The Inthar Heritage House on Inle Lake—designed with the culture, art, and tradition of the Inthar people in mind—is a marvelous spot for lunch. Not only a restaurant, the place is also home to a Burmese cat breeding program and a wide selection of books on the art, culture, and history of Myanmar, Southeast Asia, and the Burmese cats. The restaurant reflects the style and elegance of Inthar culture, featuring authentic traditional Inthar cuisine using seasonal fruits and vegetables from their organic garden, as well as fish and plants from the lake.
Meal worth the splurge
For a true splurge, dine at Le Planteur in Yangon. It is fabulous, and don’t miss the bathroom—as much a work of art as the restaurant.
What to See and Do
Bagan is one of the most spectacular temple sites in Asia, comparable to Cambodia’s Angkor Wat or Indonesia’s Borobudur. Unlike Angkor, which is covered by jungle and forest, Bagan is a vast, empty plain nestled in the curve of the Ayerwaddy River, where thousands of stupas and temple ruins extend as far as the eye can see. While other temples amaze people by their size, Bagan amazes by the vast area covered by religious monuments.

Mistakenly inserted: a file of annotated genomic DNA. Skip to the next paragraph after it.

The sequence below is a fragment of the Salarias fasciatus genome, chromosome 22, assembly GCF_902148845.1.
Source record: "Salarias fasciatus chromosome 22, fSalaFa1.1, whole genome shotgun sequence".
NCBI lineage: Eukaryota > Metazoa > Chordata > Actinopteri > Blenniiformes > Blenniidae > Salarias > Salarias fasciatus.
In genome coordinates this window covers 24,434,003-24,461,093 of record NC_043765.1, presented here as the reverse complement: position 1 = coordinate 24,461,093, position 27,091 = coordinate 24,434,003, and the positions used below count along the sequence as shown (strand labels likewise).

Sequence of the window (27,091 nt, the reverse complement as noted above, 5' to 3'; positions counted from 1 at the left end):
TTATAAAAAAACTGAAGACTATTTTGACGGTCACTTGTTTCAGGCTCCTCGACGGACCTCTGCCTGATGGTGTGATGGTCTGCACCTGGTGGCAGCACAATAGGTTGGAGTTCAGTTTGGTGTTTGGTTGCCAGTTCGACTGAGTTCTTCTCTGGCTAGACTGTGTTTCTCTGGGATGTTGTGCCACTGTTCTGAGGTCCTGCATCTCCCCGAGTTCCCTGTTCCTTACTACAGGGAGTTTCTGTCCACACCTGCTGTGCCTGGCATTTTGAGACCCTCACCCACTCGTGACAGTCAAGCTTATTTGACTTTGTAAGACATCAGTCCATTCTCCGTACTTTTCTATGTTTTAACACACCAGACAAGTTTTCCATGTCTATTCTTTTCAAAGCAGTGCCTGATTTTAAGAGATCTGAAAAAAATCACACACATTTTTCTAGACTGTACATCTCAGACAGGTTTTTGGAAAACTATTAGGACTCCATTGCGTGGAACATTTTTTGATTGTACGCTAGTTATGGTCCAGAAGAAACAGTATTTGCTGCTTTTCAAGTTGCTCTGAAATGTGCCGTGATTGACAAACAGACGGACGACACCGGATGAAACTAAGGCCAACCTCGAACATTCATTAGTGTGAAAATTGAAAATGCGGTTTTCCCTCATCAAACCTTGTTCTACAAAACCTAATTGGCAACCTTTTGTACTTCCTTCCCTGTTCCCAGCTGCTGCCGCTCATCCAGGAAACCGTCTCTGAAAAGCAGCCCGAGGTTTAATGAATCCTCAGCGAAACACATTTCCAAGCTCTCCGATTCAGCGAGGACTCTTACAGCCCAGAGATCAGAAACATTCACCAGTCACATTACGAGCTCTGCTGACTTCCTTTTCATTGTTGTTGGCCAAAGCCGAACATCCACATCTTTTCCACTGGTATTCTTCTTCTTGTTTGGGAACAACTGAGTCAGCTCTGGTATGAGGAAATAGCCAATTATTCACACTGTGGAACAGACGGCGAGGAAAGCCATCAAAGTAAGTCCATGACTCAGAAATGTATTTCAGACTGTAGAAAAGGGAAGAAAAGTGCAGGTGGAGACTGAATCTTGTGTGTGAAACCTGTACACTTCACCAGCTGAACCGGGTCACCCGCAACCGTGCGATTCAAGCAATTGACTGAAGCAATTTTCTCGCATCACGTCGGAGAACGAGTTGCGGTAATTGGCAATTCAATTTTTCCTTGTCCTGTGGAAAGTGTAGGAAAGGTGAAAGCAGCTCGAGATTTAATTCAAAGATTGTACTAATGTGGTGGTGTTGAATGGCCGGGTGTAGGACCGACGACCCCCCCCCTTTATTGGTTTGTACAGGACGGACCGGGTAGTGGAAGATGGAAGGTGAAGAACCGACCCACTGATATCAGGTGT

Beautiful Ngapali Beach is just remote enough to not be overcrowded, but popular enough to warrant a good number of hotels. You can walk along the sand for miles, visit the local fish market and fishing villages, or ride bikes along the shore and up into the hills. Snorkeling, diving, and expeditions to mangrove swamps are also available.
For unparalleled beauty, consider taking a cruise out into the Mergui Archipelago with its 800 islands, exquisite beaches, and fascinating Sea Gypsies. This area, bordering Thailand, is one of the most remote parts of Myanmar and is verging on being discovered. Go now, before it is!
If one had to pinpoint Peter Pan’s Neverland, Inle Lake is as good a place as any. This 70-mile-long, relatively shallow expanse of water nestled among the Shan Mountains has become the home and lifeblood of the Inthas, one of as many as 135 ethnic groups in Myanmar, each with their own languages and dialects. The major highlight in Inle is exploring by boat to see local life, including a floating market, handicraft workshops, monasteries, and the Phaung Daw Oo Pagoda.